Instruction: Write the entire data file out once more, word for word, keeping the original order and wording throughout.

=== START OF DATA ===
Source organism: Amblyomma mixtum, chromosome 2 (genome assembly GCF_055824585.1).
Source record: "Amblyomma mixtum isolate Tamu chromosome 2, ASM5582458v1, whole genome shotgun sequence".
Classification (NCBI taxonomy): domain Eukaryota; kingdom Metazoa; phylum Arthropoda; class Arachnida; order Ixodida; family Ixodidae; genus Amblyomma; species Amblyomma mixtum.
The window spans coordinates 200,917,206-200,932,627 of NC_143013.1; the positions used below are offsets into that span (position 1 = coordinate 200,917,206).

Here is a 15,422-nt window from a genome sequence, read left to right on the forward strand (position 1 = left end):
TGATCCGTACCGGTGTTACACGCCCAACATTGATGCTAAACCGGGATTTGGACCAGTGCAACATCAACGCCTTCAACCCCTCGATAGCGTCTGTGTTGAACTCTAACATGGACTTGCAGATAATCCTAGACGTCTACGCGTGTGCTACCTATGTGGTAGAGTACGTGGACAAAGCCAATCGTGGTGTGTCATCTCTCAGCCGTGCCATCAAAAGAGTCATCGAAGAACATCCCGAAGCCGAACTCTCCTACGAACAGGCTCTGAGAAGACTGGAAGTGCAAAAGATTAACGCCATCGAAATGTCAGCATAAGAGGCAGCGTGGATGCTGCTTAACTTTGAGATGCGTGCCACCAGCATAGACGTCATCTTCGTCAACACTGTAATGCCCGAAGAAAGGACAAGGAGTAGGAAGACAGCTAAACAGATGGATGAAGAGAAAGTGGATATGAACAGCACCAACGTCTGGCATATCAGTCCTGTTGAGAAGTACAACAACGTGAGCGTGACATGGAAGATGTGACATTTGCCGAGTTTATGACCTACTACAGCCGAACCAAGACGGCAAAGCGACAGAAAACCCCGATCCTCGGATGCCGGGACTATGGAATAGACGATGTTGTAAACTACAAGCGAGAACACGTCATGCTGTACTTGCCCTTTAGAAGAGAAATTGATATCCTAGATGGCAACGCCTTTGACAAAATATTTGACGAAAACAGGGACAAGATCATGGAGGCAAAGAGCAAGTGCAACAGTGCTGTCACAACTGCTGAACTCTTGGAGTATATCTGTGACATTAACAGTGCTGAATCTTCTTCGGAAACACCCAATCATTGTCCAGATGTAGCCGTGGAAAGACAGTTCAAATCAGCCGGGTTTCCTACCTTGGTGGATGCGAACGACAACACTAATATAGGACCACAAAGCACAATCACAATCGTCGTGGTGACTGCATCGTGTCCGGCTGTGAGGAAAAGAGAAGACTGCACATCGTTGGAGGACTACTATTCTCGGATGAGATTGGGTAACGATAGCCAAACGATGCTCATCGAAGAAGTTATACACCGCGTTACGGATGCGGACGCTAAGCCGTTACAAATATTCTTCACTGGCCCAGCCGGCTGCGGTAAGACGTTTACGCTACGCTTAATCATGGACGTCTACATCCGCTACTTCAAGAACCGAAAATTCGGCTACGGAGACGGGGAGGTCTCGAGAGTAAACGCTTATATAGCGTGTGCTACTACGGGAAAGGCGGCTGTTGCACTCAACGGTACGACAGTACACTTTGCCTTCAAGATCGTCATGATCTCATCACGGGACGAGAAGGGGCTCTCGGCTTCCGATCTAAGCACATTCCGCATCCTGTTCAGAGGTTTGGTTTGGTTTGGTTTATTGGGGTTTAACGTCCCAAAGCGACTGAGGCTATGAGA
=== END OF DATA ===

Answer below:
Source organism: Amblyomma mixtum, chromosome 2 (genome assembly GCF_055824585.1).
Source record: "Amblyomma mixtum isolate Tamu chromosome 2, ASM5582458v1, whole genome shotgun sequence".
Classification (NCBI taxonomy): domain Eukaryota; kingdom Metazoa; phylum Arthropoda; class Arachnida; order Ixodida; family Ixodidae; genus Amblyomma; species Amblyomma mixtum.
The window spans coordinates 200,917,206-200,932,627 of NC_143013.1; the positions used below are offsets into that span (position 1 = coordinate 200,917,206).

Here is a 15,422-nt window from a genome sequence, read left to right on the forward strand (position 1 = left end):
TGATCCGTACCGGTGTTACACGCCCAACATTGATGCTAAACCGGGATTTGGACCAGTGCAACATCAACGCCTTCAACCCCTCGATAGCGTCTGTGTTGAACTCTAACATGGACTTGCAGATAATCCTAGACGTCTACGCGTGTGCTACCTATGTGGTAGAGTACGTGGACAAAGCCAATCGTGGTGTGTCATCTCTCAGCCGTGCCATCAAAAGAGTCATCGAAGAACATCCCGAAGCCGAACTCTCCTACGAACAGGCTCTGAGAAGACTGGAAGTGCAAAAGATTAACGCCATCGAAATGTCAGCATAAGAGGCAGCGTGGATGCTGCTTAACTTTGAGATGCGTGCCACCAGCATAGACGTCATCTTCGTCAACACTGTAATGCCCGAAGAAAGGACAAGGAGTAGGAAGACAGCTAAACAGATGGATGAAGAGAAAGTGGATATGAACAGCACCAACGTCTGGCATATCAGTCCTGTTGAGAAGTACAACAACGTGAGCGTGACATGGAAGATGTGACATTTGCCGAGTTTATGACCTACTACAGCCGAACCAAGACGGCAAAGCGACAGAAAACCCCGATCCTCGGATGCCGGGACTATGGAATAGACGATGTTGTAAACTACAAGCGAGAACACGTCATGCTGTACTTGCCCTTTAGAAGAGAAATTGATATCCTAGATGGCAACGCCTTTGACAAAATATTTGACGAAAACAGGGACAAGATCATGGAGGCAAAGAGCAAGTGCAACAGTGCTGTCACAACTGCTGAACTCTTGGAGTATATCTGTGACATTAACAGTGCTGAATCTTCTTCGGAAACACCCAATCATTGTCCAGATGTAGCCGTGGAAAGACAGTTCAAATCAGCCGGGTTTCCTACCTTGGTGGATGCGAACGACAACACTAATATAGGACCACAAAGCACAATCACAATCGTCGTGGTGACTGCATCGTGTCCGGCTGTGAGGAAAAGAGAAGACTGCACATCGTTGGAGGACTACTATTCTCGGATGAGATTGGGTAACGATAGCCAAACGATGCTCATCGAAGAAGTTATACACCGCGTTACGGATGCGGACGCTAAGCCGTTACAAATATTCTTCACTGGCCCAGCCGGCTGCGGTAAGACGTTTACGCTACGCTTAATCATGGACGTCTACATCCGCTACTTCAAGAACCGAAAATTCGGCTACGGAGACGGGGAGGTCTCGAGAGTAAACGCTTATATAGCGTGTGCTACTACGGGAAAGGCGGCTGTTGCACTCAACGGTACGACAGTACACTTTGCCTTCAAGATCGTCATGATCTCATCACGGGACGAGAAGGGGCTCTCGGCTTCCGATCTAAGCACATTCCGCATCCTGTTCAGAGGTTTGGTTTGGTTTGGTTTATTGGGGTTTAACGTCCCAAAGCGACTGAGGCTATGAGA